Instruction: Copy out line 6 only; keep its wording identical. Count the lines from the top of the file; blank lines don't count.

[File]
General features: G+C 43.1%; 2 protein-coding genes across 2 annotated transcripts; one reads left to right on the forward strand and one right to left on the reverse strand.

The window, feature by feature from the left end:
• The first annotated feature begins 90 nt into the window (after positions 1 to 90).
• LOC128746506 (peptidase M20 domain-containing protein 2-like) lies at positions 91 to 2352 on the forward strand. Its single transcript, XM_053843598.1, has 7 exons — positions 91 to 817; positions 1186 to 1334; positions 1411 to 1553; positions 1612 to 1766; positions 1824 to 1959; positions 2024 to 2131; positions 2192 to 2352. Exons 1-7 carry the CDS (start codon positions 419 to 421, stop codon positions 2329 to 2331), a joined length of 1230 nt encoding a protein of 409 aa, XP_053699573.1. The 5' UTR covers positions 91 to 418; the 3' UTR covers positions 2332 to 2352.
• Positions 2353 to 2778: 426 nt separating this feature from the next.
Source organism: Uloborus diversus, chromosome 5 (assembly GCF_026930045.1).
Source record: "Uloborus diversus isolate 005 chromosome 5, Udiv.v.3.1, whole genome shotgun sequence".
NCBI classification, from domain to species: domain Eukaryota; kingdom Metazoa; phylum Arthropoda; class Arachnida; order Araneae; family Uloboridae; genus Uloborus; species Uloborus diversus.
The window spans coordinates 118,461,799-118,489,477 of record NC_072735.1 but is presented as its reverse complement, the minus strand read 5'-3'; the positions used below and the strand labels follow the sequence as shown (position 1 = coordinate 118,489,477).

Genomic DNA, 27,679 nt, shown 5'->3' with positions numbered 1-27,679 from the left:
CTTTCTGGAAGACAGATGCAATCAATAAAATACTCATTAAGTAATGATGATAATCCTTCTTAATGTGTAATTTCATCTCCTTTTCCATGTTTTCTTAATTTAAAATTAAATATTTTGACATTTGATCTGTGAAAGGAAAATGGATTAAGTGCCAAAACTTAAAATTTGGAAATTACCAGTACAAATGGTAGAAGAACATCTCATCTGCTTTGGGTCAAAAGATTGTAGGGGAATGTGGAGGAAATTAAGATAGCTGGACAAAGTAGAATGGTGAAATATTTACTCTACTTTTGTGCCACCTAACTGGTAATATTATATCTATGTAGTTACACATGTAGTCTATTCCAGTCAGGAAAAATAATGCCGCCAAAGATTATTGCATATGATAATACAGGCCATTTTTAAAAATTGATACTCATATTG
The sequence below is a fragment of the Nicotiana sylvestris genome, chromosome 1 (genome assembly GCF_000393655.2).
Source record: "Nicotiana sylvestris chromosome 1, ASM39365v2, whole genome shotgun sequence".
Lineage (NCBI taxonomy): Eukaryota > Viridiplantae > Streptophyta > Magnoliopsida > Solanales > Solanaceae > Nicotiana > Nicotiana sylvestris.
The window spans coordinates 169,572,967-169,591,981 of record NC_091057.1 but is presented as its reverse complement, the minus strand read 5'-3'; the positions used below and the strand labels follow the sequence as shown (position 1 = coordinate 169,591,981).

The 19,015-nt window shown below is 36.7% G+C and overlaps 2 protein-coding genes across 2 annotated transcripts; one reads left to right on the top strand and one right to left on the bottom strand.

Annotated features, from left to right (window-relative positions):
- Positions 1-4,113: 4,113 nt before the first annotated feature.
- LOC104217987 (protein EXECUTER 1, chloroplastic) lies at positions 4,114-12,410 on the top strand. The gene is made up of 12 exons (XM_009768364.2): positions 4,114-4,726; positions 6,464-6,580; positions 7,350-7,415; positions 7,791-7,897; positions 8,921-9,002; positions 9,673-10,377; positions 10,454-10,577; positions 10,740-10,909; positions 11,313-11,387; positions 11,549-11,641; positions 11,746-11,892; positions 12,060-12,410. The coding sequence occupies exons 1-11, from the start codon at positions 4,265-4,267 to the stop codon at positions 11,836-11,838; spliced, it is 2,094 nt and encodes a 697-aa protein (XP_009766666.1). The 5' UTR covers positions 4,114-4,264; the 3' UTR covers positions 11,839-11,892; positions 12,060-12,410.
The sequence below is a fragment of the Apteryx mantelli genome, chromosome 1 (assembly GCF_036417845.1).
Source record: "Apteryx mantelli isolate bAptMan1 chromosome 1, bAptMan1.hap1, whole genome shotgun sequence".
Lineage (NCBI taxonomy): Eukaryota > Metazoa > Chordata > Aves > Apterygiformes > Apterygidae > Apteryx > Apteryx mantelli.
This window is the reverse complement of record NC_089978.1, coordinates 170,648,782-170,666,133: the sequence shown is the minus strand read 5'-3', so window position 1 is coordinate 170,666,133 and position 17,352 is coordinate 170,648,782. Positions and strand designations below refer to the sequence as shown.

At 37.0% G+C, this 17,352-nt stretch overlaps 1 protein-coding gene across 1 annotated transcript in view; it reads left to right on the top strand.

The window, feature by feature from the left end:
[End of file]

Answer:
Source organism: Uloborus diversus, chromosome 5 (assembly GCF_026930045.1).